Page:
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ISS Seminar, Pretoria: The Political Situation in Mozambique and Angola
Date: 21 September 2011
Venue: , ISS Conference Room, Block C, Brooklyn Court, 361 Veale Street, New Muckleneuk, Pretoria,

Presented by the African Conflict Prevention Programme (ACPP-Pretoria)

ISS Seminar Report


At different times in their post-colonial history, various African countries have experienced political crises of different natures and on varying scales. These crises have often been the result of popular demands for better governance and living conditions and the inability of governments to satisfactorily respond to these demands. Coinciding with unprecedented popular revolts in North Africa, other countries across the continent have begun experiencing acute political crises since early 2011.

In August this year, the ACPP-Pretoria hosted a seminar that unpacked the causes, dynamics and possible future scenarios of the crises in Swaziland and Malawi amid growing concerns over escalating political crises. This seminar discussed similar challenges faced in Mozambique and Angola, considering the political and socio-economic dynamics in the two countries, as well possible future scenarios and policy recommendations as to how the situation in these two Lusophone countries might be managed.


Mr Rafael Shikhani, Executive Coordinator of Papyrus – Centro de Estudos Estrategicos, Mozambique

Mr. Francisco Lopes, Secretary General, Bloco Democratico, Angola
Dr Judy Smith-HàƒÂ¶hn, African Conflict Prevention Programme, ISS, Pretoria


The chair, Dr Judy Smith-HàƒÂ¶hn, opened the seminar by welcoming the speakers and guests, noting the topic of discussion surrounding nascent political issues and challenges in Mozambique and Angola, as a Lusophone sequel to the ACPP seminar on Swaziland and Malawi in August 2011. She introduced the speakers: Mr Rafael Shikhani, and Mr Francisco Lopes.

First Presentation: Mozambique – Notes on Peace and Democracy

In his presentation, Mr Shikhani sought to illustrate some of the key factors which demonstrate challenges in the Mozambican political domain at present, and touched upon possible solutions to these challenges. 

He started off by illustrating some problematic factors present in Mozambique, including a weak opposition and pressure groups within civil society, large-scale domestic migration, and a growing gap between the elites and the poor of the country. Speaking from the point of view of economic challenges, he identified food price inflation and high unemployment rates as fertile ground for social unrest to sprout. Moreover, an economic dependence on international aid to fund the country`s budget, as well as a reliance on imports for crucial goods, places the country in a position of certain vulnerability.  From a social perspective, the rising levels of education have made people more critical of government, spurring questions regarding the status of expected deliverables. The gap between rich and poor, particularly in urban versus rural settings, compounds this worrying confluence of factors and also introduces an aperture in values between different communities. In terms of politics, strategies aimed at fighting poverty are seen to be both ineffective and failing due to an approach which addresses the consequences of poverty as opposed to the root causes thereof.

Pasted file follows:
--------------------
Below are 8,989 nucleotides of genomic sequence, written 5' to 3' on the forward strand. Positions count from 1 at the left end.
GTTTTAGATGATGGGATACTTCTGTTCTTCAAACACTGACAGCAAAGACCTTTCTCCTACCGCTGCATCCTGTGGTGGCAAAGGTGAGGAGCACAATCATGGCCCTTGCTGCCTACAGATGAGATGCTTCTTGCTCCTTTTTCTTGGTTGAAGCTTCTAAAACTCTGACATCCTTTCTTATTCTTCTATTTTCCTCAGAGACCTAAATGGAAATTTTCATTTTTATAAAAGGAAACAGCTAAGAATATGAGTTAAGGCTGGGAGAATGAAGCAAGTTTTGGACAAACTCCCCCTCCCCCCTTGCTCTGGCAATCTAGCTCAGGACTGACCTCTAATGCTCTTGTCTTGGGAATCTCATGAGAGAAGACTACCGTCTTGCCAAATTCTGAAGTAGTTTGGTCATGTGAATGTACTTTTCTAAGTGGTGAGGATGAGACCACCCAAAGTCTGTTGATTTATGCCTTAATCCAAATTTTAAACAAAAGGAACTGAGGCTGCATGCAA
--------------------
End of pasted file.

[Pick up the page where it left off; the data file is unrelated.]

Shikhani expanded that within Frelimo, political and ideological lines have morphed and shifted from what they were in the early 1980s, to a progressive and phased adoption of a multiparty system. Nonetheless, a one-party state has emerged and a condition of armed peace has remained as a result of the country`s militarised past.

An overview of the key political players was also provided in order to contextualise the key issues raised in the presentation. The ruling party Frelimo and the country`s president, Armando Guebeza, are some of the most notable players. Here, a difference has been noted in the rhetoric of the incumbent and that of his predecessor, Joaquim Chissano; however, there has been little variation between the two when it comes to policy and addressing the socio-economic needs in the country. Nevertheless, the political agenda is largely influenced by this party, and important issues such as constitutional amendment, and Guebuza`s succession dominates the political debate.  This has allowed space for much political gossiping and speculation over the  political future of Mozambique.

Renamo and its leader, Afonso Dhlakama,  are other important political players in the Mozambican political domain. Dhlakama is known for threat-mongering, particularly in light of conflicts being suffered by neighbouring countries, despite his political hibernation following a defeat at the polls in 2009 and seeking to relaunch hiself as a pivotal political actor.

Both parties face significant challenges, as Shikhani pointed out. Frelimo needs to: reinvent itself as a party connected with the issues faced by its people; address issues of poverty more effectively by implementing bread and butter policies; diversify the economy in order to mitigate vulnerability to external shocks; minimise the economic dependence on external donors; and attack issues of corruption. Renamo, on the other hand, should aim to: offer a viable political alternative to Frelimo; abandon its conflict-driven strategies and transition from guerrilla movement to political party; engage in debate surrounding the most consequential issues such as poverty, corruption and infrastructure development; begin to, through the process of decentralisation, implement its strategies at a local level.